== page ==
The Eleventh's Circuit's reasoning is in line with other Circuits, who have narrowly interpreted Garcetti to mean that speech arising from workplace duties is often not protected. Some Circuits have also held that Garcetti does not protect trial testimony, either. The Second Circuit is among the courts that have scaled back the rights of public employees under the First Amendment, and two years ago it issued a similar ruling in a courtroom testimony case. The Third Circuit supported the plaintiff in this kind of case, making the case ripe for Supreme Court review.

Of course, the Supreme Court is not bound by the Courts of Appeal, and it can interpret its own precedents as it sees fit. It holds unanimously that Lane could not be fired in retaliation for his speech.

First, Lane spoke as a citizen when he testified in court. "Truthful testimony under oath by a public employee outside the scope of his ordinary job duties is speech as a citizen for First Amendment purposes. That is so even when the testimony relates to his public employment or concerns information learned during that employment." The Court notes that the legal system relies on truthful testimony and that every citizen has a duty to tell the truth in court.

Second, the Court rejects the argument that Lane's speech was unprotected employee speech simply because he learned of the subject matter from his everyday job duties. In Garcetti, a deputy district attorney was disciplined after he wrote a memo to superiors recommending dismissal of a certain prosecution. It was his job to write that memo. Lane is not Garcetti. Clarifying what the Supreme Court wrote in Garcetti, Justice Sotomayor writes:

Garcetti said nothing about speech that simply relates to public employment or concerns information learned in the course of public employment. The Garcetti Court made explicit that I ts holding did not turn on the fact that the memo at issue “concerned the subject matter of [the prosecutor’s] employment,” because “[t]he First Amendment protects some expressions related to the speaker’s job.” In other words, the mere fact that a citizen’s speech concerns information acquired by virtue of his public employment does not transform that speech into employee— rather than citizen—speech. The critical question under Garcetti is whether the speech at issue is itself ordinarily within the scope of an employee’s duties, not whether it merely concerns those duties.

How does this affect Second Circuit precedent interpreting Garcetti? The Court of Appeals has broadly interpreted Garcetti to mean that the speech is not protected if it is "part and parcel" of the employee's ability to do his job. In Weintraub. v. Board of Education (2d Cir. 2010), a teacher lost his case after he complained about student discipline at the school. Ruling that the plaintiff engaged in employee but not citizen speech, the Second Circuit held that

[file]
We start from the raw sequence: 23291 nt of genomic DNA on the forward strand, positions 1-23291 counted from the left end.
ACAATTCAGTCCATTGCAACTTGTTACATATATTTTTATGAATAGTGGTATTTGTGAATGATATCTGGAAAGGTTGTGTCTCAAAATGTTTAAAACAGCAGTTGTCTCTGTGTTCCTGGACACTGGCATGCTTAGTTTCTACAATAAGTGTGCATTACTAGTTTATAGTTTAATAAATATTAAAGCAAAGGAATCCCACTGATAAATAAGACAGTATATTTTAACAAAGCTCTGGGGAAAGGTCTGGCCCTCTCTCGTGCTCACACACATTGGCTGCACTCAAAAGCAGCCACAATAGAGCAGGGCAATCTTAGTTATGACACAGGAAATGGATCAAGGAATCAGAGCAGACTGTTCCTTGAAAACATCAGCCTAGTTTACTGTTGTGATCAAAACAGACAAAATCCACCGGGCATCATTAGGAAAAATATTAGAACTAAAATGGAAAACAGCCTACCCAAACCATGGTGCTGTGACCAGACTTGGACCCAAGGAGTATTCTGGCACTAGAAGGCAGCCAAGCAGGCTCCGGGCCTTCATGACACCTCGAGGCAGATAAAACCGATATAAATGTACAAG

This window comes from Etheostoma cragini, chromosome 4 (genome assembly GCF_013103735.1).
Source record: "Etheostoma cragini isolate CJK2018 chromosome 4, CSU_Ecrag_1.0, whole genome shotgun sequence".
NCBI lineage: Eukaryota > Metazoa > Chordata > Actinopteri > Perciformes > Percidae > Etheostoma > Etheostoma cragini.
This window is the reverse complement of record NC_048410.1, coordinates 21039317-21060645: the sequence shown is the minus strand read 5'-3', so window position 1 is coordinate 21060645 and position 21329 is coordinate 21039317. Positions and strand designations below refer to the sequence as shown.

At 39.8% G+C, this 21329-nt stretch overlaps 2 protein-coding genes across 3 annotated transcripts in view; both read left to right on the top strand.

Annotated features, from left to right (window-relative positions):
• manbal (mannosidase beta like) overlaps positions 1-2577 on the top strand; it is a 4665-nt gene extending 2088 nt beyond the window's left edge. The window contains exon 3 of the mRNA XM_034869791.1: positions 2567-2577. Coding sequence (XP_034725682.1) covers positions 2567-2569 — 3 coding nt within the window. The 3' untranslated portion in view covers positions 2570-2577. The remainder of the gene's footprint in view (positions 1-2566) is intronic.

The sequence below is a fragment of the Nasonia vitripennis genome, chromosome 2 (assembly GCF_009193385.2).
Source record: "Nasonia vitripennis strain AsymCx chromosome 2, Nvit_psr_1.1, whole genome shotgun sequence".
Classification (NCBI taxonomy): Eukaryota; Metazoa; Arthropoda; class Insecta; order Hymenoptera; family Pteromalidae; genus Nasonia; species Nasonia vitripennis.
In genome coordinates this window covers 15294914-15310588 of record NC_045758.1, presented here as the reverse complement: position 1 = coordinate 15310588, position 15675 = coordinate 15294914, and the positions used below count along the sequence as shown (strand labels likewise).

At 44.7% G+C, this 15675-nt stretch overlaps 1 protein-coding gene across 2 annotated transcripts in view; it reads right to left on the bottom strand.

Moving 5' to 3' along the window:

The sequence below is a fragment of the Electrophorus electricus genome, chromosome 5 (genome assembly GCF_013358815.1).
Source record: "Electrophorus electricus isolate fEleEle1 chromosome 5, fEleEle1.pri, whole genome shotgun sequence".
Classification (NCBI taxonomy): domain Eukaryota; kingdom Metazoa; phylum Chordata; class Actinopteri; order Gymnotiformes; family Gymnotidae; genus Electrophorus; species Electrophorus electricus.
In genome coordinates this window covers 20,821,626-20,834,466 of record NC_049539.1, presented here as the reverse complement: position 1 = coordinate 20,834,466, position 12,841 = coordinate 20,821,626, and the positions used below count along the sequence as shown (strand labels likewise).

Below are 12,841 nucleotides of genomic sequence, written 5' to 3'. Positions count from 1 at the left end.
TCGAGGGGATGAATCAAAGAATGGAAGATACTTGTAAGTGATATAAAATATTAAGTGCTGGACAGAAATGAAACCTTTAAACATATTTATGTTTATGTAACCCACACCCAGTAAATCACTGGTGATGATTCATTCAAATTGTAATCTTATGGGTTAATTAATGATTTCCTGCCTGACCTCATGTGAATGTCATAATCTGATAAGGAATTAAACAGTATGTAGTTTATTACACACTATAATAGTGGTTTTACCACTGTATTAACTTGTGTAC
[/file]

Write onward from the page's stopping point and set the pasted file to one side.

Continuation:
We join these circuits and conclude that, under the First Amendment, speech can be “pursuant to” a public employee's official job duties even though it is not required by, or included in, the employee's job description, or in response to a request by the employer. In particular, we conclude that Weintraub's grievance was “pursuant to” his official duties because it was “part- and-parcel of his concerns” about his ability to “properly execute his duties,” as a public school teacher-namely, to maintain classroom discipline, which is an indispensable prerequisite to effective teaching and classroom learning.

Weintraub was a broad holding. Follow-up Second Circuit rulings applied Weintraub's reasoning to strike down a variety of First Amendment cases where the plaintiff spoke out on matters arising from his employment. Does Lane v. Franks open the spigot for additional public employee cases to proceed? Is Weintraub no longer good law? The next batch of public employee First Amendment cases will tell us the answer.

Lessons learned on late notice of appeal

This one is short but not so sweet. Federal practitioners know that you have 30 days to file a notice of appeal. Thirty days is 30 days. Not 31 days.

The case is Martinez v. O'Leary, a summary order issued on June 18. The plaintiff was a public employee who sued the Corrections Department under the Due Process Clause. The district court dismissed the case on summary judgment. Judgment was entered on July 3, 2013. The notice of appeal was filed on August 3, 2013. At first glance, that looks like 30 days. But it's not. The month of July has 31 days, so July 3 to August 3 is actually 31 days. The deadline was August 2.

The 30 day deadline is jurisdictional, so the appeal is untimely. There are exceptions to this rule, such as when someone files a post-trial motion with the district court. See, Federal Rules of Appellate Procedure 4(a)(1)(A). But none of those exceptions apply here. The case does not get decided on the merits because the notice of appeal was filed a day late and a dollar short.